Just last week, the three-member state liquor commission ordered the licenses revoked effective at midnight Sunday. In undergirding its decision, the commission cited woeful law enforcement, bootlegging, sexual misconduct and public health and safety issues among its reasons for revoking the four Whiteclay beer store licenses.
“I believe these activities of Whiteclay have gone on way too long and my vote is to not renew the licenses,” Liquor Control Commissioner Bruce Bailey said during the April 19 hearing.
The notorious village of seven residents hugs the Nebraska-South Dakota border and racks up annual beer sales estimated at 3.5 million – many to Oglala Lakota residents of the nearby Pine Ridge Reservation, where alcohol is illegal.
Several Pine Ridge teen-agers applauded Thursday’s decision to reinstate the beer ban.
“I think it’s a good thing they’re closed,” said 14-year-old Sergio Alvalos. “So much drinking. It’s bad.”
Said 15-year-old Espy Dixon “I think it’s good [they’re shut down.] We’ve had our fair share of people who drink and bad stuff happened.”
Herman Janis, a 46-year-old Pine Ridge resident, laughed when asked his reaction to the day’s legal twists and turns.
“It’s all drama,” Janis said. “It’s not like our whole culture up here is in a stupor.”
Asked his opinion while at a Gordon, Nebraska, gas station, 43-year-old Sam Gibson said he could see both sides of the issue. “Alcoholism is a big problem,” he said. “Maybe they need to get help first, then change things.
“Whiteclay is close to Pine Ridge,” Gibson added. “I guess it’s selfish, but it’s better if drunk driving is just on a small stretch of road. They’ll go where they need to go to get alcohol and the problem spreads.”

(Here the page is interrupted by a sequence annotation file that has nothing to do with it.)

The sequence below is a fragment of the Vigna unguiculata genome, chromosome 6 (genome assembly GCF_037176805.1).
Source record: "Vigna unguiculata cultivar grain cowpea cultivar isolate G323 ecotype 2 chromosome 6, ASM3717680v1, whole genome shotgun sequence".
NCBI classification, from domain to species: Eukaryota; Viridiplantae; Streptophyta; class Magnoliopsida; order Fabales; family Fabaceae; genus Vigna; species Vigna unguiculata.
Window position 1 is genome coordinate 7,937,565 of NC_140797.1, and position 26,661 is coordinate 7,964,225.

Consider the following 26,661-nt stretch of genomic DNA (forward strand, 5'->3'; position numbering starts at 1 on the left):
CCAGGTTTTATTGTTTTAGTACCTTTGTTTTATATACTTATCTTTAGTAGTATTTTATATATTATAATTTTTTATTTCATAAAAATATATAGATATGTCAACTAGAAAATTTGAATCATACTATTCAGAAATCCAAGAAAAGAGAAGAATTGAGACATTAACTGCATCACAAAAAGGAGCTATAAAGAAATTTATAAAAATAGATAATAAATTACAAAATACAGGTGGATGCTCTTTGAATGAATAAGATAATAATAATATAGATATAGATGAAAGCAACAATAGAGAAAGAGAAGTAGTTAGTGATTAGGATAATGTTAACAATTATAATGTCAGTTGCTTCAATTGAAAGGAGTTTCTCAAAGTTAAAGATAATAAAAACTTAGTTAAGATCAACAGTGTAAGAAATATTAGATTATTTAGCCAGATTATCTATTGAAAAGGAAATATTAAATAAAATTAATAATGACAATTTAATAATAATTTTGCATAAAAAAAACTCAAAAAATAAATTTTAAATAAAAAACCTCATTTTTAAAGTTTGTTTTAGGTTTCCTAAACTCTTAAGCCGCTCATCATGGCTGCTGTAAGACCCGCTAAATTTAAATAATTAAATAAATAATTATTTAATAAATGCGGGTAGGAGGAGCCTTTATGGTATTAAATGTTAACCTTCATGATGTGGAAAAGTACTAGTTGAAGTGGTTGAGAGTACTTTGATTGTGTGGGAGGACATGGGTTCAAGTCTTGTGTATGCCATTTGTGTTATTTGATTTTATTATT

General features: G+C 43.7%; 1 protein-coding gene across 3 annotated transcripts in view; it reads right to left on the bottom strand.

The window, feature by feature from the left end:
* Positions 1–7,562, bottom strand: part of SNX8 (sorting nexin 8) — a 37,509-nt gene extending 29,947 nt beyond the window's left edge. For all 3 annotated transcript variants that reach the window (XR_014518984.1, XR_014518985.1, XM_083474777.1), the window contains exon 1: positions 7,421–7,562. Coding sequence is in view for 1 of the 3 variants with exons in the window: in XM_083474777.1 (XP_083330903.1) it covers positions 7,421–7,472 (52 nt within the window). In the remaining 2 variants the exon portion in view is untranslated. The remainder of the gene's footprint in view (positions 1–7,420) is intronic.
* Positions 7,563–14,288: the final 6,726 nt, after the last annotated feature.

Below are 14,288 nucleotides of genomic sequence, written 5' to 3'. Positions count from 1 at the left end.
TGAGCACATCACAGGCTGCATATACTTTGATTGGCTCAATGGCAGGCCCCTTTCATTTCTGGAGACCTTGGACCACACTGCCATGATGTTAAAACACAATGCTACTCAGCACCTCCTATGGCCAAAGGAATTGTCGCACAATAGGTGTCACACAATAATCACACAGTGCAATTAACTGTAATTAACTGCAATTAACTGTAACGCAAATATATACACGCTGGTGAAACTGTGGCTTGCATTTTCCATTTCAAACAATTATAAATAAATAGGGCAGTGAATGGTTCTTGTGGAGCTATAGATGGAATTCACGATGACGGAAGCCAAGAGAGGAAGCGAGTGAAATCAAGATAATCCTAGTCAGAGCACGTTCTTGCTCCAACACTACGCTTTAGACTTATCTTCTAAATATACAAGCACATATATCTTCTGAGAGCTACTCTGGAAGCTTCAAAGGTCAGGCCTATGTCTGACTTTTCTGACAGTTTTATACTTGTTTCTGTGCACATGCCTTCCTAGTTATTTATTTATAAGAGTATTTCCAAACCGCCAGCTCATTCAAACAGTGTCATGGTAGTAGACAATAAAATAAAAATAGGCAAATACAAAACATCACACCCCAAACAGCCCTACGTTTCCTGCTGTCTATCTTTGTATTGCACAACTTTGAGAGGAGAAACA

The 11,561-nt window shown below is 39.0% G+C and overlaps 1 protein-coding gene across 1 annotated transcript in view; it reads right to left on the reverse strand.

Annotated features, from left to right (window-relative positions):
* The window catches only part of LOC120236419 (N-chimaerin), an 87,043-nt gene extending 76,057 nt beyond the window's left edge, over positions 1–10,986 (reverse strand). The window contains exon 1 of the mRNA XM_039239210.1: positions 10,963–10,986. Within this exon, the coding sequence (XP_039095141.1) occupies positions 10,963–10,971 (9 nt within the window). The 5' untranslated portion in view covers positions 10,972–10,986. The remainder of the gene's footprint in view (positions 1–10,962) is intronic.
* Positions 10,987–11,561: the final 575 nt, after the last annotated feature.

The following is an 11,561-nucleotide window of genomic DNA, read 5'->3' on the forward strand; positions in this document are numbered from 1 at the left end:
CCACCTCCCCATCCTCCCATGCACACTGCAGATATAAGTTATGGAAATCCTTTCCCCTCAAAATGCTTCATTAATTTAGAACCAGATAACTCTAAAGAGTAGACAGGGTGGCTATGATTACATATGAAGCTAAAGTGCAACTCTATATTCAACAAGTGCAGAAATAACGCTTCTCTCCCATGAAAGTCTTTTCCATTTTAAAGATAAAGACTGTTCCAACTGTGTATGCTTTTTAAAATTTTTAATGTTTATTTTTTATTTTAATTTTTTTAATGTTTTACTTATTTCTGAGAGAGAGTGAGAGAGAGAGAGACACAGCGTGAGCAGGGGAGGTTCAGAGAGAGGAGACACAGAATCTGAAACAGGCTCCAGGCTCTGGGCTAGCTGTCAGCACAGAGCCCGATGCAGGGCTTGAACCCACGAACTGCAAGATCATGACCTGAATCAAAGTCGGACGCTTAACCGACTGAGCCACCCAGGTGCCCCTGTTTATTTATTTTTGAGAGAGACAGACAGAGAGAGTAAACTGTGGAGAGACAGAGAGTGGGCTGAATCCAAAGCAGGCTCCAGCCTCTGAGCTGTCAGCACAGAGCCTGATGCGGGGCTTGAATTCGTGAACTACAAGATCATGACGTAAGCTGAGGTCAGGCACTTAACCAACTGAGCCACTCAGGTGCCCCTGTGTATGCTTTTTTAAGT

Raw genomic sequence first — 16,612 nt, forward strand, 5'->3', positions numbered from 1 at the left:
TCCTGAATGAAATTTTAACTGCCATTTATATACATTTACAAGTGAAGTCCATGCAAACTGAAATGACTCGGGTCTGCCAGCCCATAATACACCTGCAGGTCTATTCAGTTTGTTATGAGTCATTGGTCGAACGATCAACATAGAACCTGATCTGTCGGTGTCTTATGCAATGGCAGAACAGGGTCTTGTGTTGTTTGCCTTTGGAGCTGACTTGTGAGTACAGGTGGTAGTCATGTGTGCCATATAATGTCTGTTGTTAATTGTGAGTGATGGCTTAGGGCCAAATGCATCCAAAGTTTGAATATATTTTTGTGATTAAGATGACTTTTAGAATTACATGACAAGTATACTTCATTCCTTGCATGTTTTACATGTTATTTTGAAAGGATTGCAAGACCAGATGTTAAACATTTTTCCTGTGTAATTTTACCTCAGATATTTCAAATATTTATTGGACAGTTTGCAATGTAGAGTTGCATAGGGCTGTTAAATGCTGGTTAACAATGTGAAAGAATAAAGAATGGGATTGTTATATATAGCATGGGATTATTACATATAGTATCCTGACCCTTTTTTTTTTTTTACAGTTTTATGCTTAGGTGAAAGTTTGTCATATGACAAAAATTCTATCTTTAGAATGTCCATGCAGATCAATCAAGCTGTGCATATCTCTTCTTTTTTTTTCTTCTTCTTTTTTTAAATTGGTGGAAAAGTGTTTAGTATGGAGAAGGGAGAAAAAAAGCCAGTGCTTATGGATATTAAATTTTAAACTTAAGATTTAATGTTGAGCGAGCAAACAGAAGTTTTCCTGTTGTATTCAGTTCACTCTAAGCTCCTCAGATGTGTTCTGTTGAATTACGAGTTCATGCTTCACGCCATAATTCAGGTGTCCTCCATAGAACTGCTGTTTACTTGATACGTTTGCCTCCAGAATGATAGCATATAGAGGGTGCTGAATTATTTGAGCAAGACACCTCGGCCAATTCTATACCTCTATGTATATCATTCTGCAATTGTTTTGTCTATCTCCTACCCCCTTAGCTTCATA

For 113 years, the booze has flowed freely in the notorious village of Whiteclay, but the end is near: On May 1, the four beer stores in the ramshackle village of seven people could cease to exist.
So decreed a unanimous vote of the Nebraska State Liquor Control Commission at 11:14 a.m. Wednesday—a decision that triggered cheers and tears in a standing-room-only hearing room on the fifth floor of the Nebraska State Office Building. Citing lackluster law enforcement, a deplorable attention to public health and sexual abuse of young girls, the three commissioners voted not to renew the beer store licenses after their April 30 expiration date.
When the decision was announced, Frank LaMere, a Winnebago activist who has fought for 22 years to shut down the four beer stores, began to weep.
“We acted on behalf of those who have no voice,” he said. “And for one day in the history of Nebraska, we gave voice for those who have none.”
The decision was a dream come true for Sen. Tom Brewer, the first Native state senator in Nebraska history whose district encompasses Whiteclay. After the vote, the Oglala Lakota U.S. Army war veteran-turned-politician gave a jubilant fist pump and broke into a wide smile.